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Perinatal Transmission of COVID-19 Unlikely With Correct Hygiene

MONDAY, July 27, 2020 (HealthDay News) -- If correct hygiene procedures are undertaken, perinatal transmission of COVID-19 is unlikely to occur, according to a study published online July 23 in The Lancet Child & Adolescent Health.

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Large Proportion of COVID-19 Studies Have Low-Level Evidence

MONDAY, July 27, 2020 (HealthDay News) -- A large proportion of studies on COVID-19 have a low level of evidence, according to a research letter published online July 27 in JAMA Internal Medicine.

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Impact on Glucocorticoids in COVID-19 Varies With CRP Levels

MONDAY, July 27, 2020 (HealthDay News) -- The impact of glucocorticoid treatment on patients with COVID-19 varies according to C-reactive protein levels, according to a study published online July 22 in the Journal of Hospital Medicine.

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HD Live! Videos

Using a mix of symptoms, body weight and other factors, the researchers developed a model that predicts which patients will need to be hospitalized and need breathing support.

There May Be 6 Types of COVID-19

TUESDAY, July 28, 2020 (HealthDay News) -- COVID-19 may not be just one disease, but six distinct types, a new British study claims.

Each type differs in severity and in the need for respiratory support during hospitalization, the researchers added.

Cough, fever and loss of smell are the usual symptoms of COVID-19, but the range of symptoms can include headaches, muscle pain, fatigue, diarrhea, confusion, loss of appetite, shortness of breath and more.

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Both vaccines require two doses, spaced several weeks apart. Then researchers will have to wait to see whether people get infected or sick with COVID-19.

Final Coronavirus Vaccine Trials Get Underway

TUESDAY, July 28, 2020 (HealthDay News) -- As the U.S. coronavirus case count passed 4.3 million on Monday, companies launched the final phase of testing for two potential COVID-19 vaccines.

In one trial begun on Monday, the first of 30,000 volunteers were either given a vaccine developed by Moderna Inc. and the U.S. National Institutes of Health or a placebo shot, the Washington Post reported.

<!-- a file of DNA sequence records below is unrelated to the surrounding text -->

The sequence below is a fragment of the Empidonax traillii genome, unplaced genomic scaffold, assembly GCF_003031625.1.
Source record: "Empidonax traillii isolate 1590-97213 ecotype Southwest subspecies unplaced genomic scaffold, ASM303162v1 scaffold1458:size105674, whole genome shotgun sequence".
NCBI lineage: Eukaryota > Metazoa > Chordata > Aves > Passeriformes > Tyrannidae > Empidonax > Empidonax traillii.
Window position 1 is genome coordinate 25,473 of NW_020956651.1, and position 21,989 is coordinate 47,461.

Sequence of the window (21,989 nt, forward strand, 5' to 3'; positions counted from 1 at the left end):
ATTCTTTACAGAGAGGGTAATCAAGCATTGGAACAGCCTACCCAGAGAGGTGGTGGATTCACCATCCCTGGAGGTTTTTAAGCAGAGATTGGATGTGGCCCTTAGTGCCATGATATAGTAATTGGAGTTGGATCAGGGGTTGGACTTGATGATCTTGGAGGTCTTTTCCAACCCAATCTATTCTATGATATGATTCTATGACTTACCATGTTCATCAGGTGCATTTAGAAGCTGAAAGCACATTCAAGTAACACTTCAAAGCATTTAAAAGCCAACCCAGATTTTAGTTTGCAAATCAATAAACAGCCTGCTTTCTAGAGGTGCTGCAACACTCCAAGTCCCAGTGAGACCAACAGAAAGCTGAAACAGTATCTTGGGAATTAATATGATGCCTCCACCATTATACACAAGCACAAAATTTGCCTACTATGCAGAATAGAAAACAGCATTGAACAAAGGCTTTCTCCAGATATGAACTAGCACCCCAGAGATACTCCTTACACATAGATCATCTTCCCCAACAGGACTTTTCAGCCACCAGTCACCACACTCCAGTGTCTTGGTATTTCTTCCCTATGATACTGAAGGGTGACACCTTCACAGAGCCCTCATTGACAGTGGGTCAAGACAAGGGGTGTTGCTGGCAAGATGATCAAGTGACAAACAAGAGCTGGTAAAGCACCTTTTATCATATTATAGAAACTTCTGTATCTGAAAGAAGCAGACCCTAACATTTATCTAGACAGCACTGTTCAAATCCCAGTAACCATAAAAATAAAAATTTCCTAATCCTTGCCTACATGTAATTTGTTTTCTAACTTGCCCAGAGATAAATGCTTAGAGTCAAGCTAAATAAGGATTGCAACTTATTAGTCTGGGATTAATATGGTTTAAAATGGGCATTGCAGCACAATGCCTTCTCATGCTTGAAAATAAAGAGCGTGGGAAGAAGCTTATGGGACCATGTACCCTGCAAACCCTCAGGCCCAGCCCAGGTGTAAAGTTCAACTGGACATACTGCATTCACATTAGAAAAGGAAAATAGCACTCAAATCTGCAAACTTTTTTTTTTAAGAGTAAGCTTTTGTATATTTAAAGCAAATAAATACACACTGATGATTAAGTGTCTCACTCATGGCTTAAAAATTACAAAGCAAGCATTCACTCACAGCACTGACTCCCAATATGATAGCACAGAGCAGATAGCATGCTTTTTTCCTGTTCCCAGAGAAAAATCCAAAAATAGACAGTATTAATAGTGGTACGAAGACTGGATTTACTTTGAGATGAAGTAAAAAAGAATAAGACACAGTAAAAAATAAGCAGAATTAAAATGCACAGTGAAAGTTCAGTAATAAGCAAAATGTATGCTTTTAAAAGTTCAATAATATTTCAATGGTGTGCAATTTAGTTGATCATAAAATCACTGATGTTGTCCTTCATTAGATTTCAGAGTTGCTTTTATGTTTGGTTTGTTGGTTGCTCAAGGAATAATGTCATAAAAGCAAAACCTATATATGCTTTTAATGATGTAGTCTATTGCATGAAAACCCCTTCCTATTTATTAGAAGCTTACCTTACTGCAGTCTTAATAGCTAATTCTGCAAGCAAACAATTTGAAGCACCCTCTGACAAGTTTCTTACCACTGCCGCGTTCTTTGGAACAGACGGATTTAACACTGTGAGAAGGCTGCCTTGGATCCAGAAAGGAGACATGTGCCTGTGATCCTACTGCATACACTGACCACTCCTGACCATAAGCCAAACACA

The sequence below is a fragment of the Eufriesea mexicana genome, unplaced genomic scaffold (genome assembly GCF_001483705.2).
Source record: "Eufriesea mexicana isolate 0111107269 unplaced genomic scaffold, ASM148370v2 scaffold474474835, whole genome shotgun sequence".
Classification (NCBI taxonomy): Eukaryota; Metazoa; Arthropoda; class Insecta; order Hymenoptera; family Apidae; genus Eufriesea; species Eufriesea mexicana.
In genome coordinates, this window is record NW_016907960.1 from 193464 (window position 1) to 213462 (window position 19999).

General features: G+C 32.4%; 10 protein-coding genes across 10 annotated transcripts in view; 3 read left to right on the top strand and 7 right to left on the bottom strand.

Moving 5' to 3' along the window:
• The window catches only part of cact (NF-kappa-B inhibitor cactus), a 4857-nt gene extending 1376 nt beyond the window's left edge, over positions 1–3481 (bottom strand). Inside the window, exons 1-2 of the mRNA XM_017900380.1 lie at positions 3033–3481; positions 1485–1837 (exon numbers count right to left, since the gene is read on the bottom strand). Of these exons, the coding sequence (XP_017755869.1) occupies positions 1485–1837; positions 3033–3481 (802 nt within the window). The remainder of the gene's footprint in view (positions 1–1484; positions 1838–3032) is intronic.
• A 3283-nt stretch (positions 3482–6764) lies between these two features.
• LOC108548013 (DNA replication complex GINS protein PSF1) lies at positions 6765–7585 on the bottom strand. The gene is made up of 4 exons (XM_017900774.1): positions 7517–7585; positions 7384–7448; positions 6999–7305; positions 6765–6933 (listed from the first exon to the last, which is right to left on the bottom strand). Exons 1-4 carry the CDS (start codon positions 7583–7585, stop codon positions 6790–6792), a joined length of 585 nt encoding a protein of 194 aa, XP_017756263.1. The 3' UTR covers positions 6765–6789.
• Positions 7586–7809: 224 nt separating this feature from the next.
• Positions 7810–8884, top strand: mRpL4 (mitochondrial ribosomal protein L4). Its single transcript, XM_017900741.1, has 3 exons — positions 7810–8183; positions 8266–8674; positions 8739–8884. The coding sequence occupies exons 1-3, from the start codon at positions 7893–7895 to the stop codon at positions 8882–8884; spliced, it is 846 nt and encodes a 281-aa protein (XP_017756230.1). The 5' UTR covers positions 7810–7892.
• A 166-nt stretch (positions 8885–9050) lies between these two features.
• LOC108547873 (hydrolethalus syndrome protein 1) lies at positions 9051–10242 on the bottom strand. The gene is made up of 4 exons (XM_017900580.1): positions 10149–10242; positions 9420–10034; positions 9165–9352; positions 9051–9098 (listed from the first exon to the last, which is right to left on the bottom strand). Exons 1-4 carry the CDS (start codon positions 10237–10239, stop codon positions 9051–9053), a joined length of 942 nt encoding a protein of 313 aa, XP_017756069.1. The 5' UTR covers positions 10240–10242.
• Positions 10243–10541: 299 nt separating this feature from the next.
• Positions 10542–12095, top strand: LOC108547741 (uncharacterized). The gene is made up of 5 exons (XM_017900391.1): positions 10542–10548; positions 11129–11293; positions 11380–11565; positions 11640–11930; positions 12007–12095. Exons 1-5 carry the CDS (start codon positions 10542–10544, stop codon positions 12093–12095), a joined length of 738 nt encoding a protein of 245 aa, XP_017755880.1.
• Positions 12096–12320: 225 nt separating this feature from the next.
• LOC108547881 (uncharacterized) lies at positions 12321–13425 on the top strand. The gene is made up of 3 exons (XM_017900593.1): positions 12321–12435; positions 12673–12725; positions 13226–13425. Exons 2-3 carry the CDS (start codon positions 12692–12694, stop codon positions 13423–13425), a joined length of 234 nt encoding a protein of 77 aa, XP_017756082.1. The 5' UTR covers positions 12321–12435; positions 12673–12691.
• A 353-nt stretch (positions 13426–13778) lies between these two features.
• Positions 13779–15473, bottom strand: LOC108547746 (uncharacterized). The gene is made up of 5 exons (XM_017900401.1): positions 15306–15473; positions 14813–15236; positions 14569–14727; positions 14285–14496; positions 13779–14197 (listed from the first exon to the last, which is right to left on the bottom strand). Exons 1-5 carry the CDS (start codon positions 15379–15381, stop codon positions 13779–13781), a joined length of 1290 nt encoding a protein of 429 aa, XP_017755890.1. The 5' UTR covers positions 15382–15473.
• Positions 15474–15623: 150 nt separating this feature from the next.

Pharmaceutical giant Pfizer also announced Monday that it was starting a 30,000-person final phase vaccine trial, to be conducted at 120 sites globally.

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These so-called super spreaders aren't very common, but if they are engaged in activities like loud speaking or singing, their viral emissions can increase by 1 to 2 orders of magnitude, the researchers said.

COVID-19 'Super Spreaders' Quickly Fill Room With Virus — But Masks Help

MONDAY, July 27, 2020 (HealthDay News) -- Face masks can help prevent the spread of COVID-19 among folks trapped in a room with an infected "super spreader," a new Swiss study claims.

Most infected people with a typical COVID viral load don't flood the air with coronavirus-infected respiratory droplets, and the risk of catching the virus from them tends to be low, estimates show.

But a severely infected person who's coughing frequently can fill a poorly ventilated room with as many as 7.4 million copies of the coronavirus for every cubic meter of air, according to researchers Michael Riediker and Dai-Hua Tsai, from the Swiss Centre for Occupational and Environmental Health in Winterthur.

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A video recording showed that the 3-ply surgical mask was the most effective, but even a single-layer mask reduced the spread of droplets.

More Layers Are Better With Homemade Face Masks

FRIDAY, July 24, 2020 (HealthDay News) -- When it comes to homemade face masks, two or three layers of fabric is best, researchers say.

That's what you need to keep droplets from your nose and mouth from spreading the virus, the Australian scientists found.